9.4.    Community Plan Update/Redistricting Committee (CPU/RC).   Committee recommendation concerning PPCC statement on City redistricting boundaries; motion by the Committee for Board approval of the following “Community Interest Statement” (see also item 11.1 below):

http://pacpalicc.org/wp-content/uploads/2021/07/7-24-21-Draft-Community-Interest-Statement.pdf.

The Secretary introduced the motion on behalf of the Committee.  No second was necessary since the motion was brought by more than one voting board member.  She briefly explained the motion and noted that the full text of the proposed statement was set forth in the agenda link, and asked for discussion.  There was no discussion.  The Presiding Officer asked if there were any objections to the proposed statement.  There were no objections.  Result:  The Presiding Officer declared that the proposed statement was approved by unanimous consent of the Board.

10.    Old Business None.

11.    New Business. 

11.1.    Motion for Board approval of “Community Interest Statement,” sponsored by the CPU/RC.  See item 9.4 above.

11.2.    Motion to support WRAC-recommended motion regarding EV charging stations, sponsored in PPCC by the Executive Committee.  See attachment below for motion text and background. 

The Treasurer introduced the motion on behalf of the Executive Committee.  No second was necessary since the motion was brought by more than one voting board member.  He read and briefly explained the motion as set forth in the attachment below, and asked for discussion.  Reza Akef (Area 8 Representative) remarked that charging stations take away parking spaces with meters.  The Treasurer noted that the motion was about adding clear signage to existing charging stations spaces so that people with non-EVs will not inadvertently park in these spaces.  There was no other discussion. The Presiding Officer then asked if there were any objections to the motion.  There were no objections.  Result:  The Presiding Officer declared that the motion was approved by unanimous consent of the Board.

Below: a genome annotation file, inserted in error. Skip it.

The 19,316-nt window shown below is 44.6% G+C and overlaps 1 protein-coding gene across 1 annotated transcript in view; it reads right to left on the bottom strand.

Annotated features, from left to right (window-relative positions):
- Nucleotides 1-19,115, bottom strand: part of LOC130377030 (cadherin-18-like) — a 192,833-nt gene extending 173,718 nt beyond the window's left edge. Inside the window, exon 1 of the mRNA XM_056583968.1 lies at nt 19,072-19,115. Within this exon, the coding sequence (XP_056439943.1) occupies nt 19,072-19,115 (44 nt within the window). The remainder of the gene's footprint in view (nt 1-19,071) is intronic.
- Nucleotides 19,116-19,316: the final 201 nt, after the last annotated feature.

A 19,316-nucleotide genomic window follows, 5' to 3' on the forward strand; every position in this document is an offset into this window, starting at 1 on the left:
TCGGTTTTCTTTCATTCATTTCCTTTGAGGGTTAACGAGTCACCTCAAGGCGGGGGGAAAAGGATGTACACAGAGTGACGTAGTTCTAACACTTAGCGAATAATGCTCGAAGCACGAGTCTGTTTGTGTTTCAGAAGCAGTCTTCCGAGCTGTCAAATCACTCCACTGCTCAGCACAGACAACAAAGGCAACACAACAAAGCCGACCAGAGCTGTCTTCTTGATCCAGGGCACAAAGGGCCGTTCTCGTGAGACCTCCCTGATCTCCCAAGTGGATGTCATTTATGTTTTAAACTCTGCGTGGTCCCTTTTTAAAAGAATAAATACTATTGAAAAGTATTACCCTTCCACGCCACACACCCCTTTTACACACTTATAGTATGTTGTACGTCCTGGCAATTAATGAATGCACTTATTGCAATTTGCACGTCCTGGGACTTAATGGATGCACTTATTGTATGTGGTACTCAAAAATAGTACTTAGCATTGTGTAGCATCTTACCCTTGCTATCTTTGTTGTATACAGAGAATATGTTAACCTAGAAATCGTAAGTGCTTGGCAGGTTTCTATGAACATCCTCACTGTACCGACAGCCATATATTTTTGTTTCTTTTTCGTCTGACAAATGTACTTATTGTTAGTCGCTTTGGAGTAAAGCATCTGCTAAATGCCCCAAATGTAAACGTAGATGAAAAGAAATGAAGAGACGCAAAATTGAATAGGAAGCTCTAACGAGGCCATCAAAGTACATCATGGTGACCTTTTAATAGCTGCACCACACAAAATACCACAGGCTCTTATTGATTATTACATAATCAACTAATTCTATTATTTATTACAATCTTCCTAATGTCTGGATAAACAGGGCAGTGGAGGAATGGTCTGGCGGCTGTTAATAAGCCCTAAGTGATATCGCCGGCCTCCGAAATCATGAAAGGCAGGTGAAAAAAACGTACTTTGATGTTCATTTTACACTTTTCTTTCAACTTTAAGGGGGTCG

11.3.  Motion to support WRAC-recommended motion for station on the UCLA campus as part of Metro’s Sepulveda Transit Corridor Project, sponsored in PPCC by the Executive Committee.  See attachment below for motion text and background.

The Secretary introduced the motion on behalf of the Committee.  No second was necessary since the motion was brought by more than one voting board member.  She briefly explained the motion and noted that the full text was set forth in the agenda attached below.  She also remarked that the motion had been unanimously approved by the WRAC board, including herself, for recommendation out to member councils, and that it was hoped that there would be unanimous support from WRAC member councils.  She then asked for discussion.

Karen McClain (UCLA staff representative):  She has been working with WRAC on this matter in order to gain support for the Metro station being placed directly on campus.  The station will likely be the most used station in the entire Metro system.

Steve Sann (Westwood Community Council Chair).   He was one of the principal drafters of the motion.  Six WRAC member councils have already passed the motion.  This will be one of the most impactful projects on the Westside of Los Angeles.  The station on the UCLA campus would be used by thousands of individuals coming to the campus regularly, including visitors to the hospital and to cultural events, university staff as well as students.

Steve Cron (Area 2 Representative):  Where on the campus would the station be built?  KarenMcClain:  At the Gateway Plaza – the turnaround by the Luskin Conference Center and near Ackerman Union.

The Treasurer:  He has spoken with PPCC’s Transportation Advisor Patti Post. UCLA is the largest trip generator of all entities in the region; it makes sense to have a station on campus which will benefit traffic flow on the entire Westside.

Steve Cron:  Will the extension on to the campus be above or below ground?   Steve Sann:  The extension would be underground – it would connect underground to the Purple Line at Wilshire and Westwood.  If a monorail option is chosen, it could emerge out of the tunnel and connect to the monorail.  Ridership of the Sepulveda Corridor Transit line will greatly exceed the ridership of other current subway lines.